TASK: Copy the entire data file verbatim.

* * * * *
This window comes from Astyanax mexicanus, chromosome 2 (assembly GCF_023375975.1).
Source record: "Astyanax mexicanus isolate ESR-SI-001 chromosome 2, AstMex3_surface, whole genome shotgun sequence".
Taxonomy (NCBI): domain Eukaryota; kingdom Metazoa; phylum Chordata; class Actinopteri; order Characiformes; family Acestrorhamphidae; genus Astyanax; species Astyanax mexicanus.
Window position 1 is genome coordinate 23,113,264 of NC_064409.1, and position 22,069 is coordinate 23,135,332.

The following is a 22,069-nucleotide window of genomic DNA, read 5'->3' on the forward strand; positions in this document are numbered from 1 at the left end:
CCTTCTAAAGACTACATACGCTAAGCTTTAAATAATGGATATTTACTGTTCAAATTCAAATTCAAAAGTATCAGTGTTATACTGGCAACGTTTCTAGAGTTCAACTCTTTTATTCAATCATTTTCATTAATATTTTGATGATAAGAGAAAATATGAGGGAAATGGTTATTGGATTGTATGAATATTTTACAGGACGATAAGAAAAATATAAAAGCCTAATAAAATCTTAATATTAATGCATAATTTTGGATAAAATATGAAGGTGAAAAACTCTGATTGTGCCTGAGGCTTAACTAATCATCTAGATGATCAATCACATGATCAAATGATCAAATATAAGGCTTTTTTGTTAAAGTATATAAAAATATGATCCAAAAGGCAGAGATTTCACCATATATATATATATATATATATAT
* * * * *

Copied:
This window comes from Astyanax mexicanus, chromosome 2 (assembly GCF_023375975.1).
Source record: "Astyanax mexicanus isolate ESR-SI-001 chromosome 2, AstMex3_surface, whole genome shotgun sequence".
Taxonomy (NCBI): domain Eukaryota; kingdom Metazoa; phylum Chordata; class Actinopteri; order Characiformes; family Acestrorhamphidae; genus Astyanax; species Astyanax mexicanus.
Window position 1 is genome coordinate 23,113,264 of NC_064409.1, and position 22,069 is coordinate 23,135,332.

The following is a 22,069-nucleotide window of genomic DNA, read 5'->3' on the forward strand; positions in this document are numbered from 1 at the left end:
CCTTCTAAAGACTACATACGCTAAGCTTTAAATAATGGATATTTACTGTTCAAATTCAAATTCAAAAGTATCAGTGTTATACTGGCAACGTTTCTAGAGTTCAACTCTTTTATTCAATCATTTTCATTAATATTTTGATGATAAGAGAAAATATGAGGGAAATGGTTATTGGATTGTATGAATATTTTACAGGACGATAAGAAAAATATAAAAGCCTAATAAAATCTTAATATTAATGCATAATTTTGGATAAAATATGAAGGTGAAAAACTCTGATTGTGCCTGAGGCTTAACTAATCATCTAGATGATCAATCACATGATCAAATGATCAAATATAAGGCTTTTTTGTTAAAGTATATAAAAATATGATCCAAAAGGCAGAGATTTCACCATATATATATATATATATATATAT